The most common misconception people have for internet audio

and video applications are with their usage. More often, video

with audio, or one of these alone, are viewed as materials for

entertainment or leisure in the internet. This misconception is

beginning to fade fast.

The most obvious reason is the way audio and video are used as

teasers to wet the appetites of prospective customers. The best

examples of all websites that use this method are the

shopping websites. These websites that sell hot selling products

will design their web pages in such a way that highlights of a

whole movie are embedded within the web page. In

this manner, they hope to persuade the browsing public, who view

the partial material, to purchase the product. In simpler

terms, a viewable movie trailer is added to the site.

For commercial vendor websites that primarily sell movies and

music, video and audio utilities are an integral part of their

marketing strategy. They understand that most people want to see

and/or hear what they are buying. They know that using video and

audio to show their merchandise to customers wins half the

battle for them to get the customers to buy.

For websites that are focused on selling published materials

like books and audio books, a few narrated passages or several

sample chapters of the material encoded in audio files is a good

way to encourage a customer to buy their product.

Furthermore, testimonials of previous customers have a better

chance of being noticed than those that are just encoded in

text. Most people usually go to a website for a specific reason.

For example, one person wants to buy an independent video but

he/she does not know which independent video vendor website to

go to. This person will use a search engine to find what he/she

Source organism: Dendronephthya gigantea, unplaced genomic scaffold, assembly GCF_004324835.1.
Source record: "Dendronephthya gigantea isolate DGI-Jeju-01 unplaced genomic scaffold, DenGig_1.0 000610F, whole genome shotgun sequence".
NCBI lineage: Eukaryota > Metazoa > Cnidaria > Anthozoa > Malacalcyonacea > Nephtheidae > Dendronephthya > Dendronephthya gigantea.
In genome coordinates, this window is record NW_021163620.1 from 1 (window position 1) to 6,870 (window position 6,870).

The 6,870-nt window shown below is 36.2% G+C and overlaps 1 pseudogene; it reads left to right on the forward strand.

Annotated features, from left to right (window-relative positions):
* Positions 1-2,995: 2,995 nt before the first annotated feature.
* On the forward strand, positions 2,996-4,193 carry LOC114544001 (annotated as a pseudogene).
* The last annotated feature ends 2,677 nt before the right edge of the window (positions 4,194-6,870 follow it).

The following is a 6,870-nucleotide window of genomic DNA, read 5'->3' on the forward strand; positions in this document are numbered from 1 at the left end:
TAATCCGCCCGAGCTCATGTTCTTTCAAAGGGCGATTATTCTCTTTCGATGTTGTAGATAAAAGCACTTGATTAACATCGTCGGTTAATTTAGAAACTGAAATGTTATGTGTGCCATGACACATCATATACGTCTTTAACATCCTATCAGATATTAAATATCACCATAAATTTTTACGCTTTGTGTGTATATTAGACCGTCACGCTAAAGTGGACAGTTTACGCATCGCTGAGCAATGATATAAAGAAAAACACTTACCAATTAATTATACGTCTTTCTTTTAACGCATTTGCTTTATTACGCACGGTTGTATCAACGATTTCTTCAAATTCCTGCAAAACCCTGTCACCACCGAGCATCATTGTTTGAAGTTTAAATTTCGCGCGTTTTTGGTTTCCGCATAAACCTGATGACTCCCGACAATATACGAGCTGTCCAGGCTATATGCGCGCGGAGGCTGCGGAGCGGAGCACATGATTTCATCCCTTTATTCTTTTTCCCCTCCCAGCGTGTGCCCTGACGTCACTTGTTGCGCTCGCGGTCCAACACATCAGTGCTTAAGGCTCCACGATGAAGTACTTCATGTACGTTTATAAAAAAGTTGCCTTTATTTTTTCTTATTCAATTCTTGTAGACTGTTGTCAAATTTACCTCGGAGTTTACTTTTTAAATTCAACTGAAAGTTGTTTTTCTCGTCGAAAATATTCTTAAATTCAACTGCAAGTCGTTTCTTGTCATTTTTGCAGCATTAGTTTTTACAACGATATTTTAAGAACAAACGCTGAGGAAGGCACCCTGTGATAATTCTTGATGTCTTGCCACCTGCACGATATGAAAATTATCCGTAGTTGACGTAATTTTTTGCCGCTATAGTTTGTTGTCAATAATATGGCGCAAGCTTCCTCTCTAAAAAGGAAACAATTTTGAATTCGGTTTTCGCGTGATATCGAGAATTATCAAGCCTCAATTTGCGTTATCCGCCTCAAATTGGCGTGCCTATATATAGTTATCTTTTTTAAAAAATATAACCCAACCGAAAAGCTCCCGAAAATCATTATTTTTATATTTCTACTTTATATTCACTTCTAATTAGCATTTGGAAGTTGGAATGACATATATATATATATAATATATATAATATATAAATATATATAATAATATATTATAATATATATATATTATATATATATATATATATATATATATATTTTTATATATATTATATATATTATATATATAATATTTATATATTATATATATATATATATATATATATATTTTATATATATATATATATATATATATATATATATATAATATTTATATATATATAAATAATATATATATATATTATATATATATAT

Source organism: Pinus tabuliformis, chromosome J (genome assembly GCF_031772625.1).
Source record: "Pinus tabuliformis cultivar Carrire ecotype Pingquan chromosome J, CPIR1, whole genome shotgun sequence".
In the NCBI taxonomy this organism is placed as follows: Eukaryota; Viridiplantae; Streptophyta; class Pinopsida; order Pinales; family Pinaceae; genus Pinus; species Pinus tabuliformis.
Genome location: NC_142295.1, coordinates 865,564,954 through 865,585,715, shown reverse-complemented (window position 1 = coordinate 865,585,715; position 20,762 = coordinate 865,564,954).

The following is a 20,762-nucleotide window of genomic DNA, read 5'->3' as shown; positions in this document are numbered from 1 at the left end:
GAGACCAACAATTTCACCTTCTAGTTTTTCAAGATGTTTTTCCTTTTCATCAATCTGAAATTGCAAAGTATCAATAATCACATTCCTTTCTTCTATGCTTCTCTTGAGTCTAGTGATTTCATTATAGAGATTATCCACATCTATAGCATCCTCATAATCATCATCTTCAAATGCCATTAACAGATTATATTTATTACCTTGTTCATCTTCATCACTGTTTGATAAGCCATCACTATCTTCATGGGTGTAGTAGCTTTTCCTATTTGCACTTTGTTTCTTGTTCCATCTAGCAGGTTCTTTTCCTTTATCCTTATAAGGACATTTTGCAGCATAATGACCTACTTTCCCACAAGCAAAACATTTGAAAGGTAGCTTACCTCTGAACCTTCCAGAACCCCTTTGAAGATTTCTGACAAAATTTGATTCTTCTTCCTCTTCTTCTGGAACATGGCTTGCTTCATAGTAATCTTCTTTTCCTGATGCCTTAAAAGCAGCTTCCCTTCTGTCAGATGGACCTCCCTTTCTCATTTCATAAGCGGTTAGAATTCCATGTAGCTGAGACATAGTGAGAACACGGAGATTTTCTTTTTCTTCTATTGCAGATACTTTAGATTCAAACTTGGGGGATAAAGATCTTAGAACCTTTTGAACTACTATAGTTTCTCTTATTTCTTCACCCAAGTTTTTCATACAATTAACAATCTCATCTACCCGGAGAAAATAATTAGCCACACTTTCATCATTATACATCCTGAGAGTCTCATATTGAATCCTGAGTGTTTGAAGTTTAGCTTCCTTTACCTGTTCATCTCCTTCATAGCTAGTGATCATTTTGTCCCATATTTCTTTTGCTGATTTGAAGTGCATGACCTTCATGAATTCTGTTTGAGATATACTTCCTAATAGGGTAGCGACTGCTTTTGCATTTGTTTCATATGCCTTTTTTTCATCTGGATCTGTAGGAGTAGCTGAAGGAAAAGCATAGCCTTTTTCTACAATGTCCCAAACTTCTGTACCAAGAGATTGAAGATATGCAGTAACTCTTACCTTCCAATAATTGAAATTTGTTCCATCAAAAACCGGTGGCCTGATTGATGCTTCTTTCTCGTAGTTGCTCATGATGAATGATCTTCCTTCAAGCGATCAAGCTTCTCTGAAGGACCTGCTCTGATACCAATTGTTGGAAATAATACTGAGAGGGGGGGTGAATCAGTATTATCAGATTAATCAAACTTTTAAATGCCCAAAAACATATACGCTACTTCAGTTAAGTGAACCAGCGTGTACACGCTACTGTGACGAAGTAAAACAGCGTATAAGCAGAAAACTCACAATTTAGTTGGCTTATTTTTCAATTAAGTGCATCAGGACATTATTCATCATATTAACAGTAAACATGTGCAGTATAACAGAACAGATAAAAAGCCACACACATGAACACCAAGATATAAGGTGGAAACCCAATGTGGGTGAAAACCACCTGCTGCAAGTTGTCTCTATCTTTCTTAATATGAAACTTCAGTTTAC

needs. Once found, that person will go directly to the part of

the website where the video he/she is looking for exists.

In cases like these, the home or welcome page is bypassed where,

most likely, all of the testimonials are situated. With audio

and/or video applications installed in the web site, the

testimonials can be streamed to the customer automatically to

whichever part of the website he/she is in. Of course, using

audio/video streaming now to project your testimonials is a bit

extreme at the moment. However, future technology will make

audio/video streaming a material of lesser bulk in terms of data

transfer. There will come a time when the whole internet can be

browsed by vocal commands.

To get back to the subject at hand, the ability of being able to

project your merchandise, testimonials, and other points you

want your customers to be aware of, by using audio/video

technology is limitless and powerful. A single video clip

lasting around 10 seconds is no longer considered a huge burden

as far as electronic data storage is concerned.

What can you, as an entrepreneur, place into a 10 seconds long

video so that you can gain your customers’ trust or make them

aware of your other merchandise? Now, 10 seconds is a relatively

short time, but it is plenty enough time for people to convey

several points of view. If a 10 second video is worth more that

a lot of text writings, what more a video that is 20 or 30

seconds long?

Internet audio and video streaming technology is getting more

and more sophisticated. All you have to do is look around you

and you will see people watching videos and listening to music

with their I-pods, MP3 and MP4 players. Incidentally, the best

sources for their audio and video needs can be found on the

internet. So, imagine all the audio/video data streaming,

downloading and uploading around in the internet, and you will

have a good idea of just how measly a 10 second video is in

terms of today’s technology.

To your success,

P.S. As I said, the use of audio/video streaming on the internet

is a powerful marketing tool. However, the technology for it has

matured enough in that audio and video files use more space

from storage devices such as hard drives and I-pods. Already,

hard drives ofcomputers have transcended the megabyte barrier and

are now storing gigabytes of data (one gigabyte = 1,000 megabytes).

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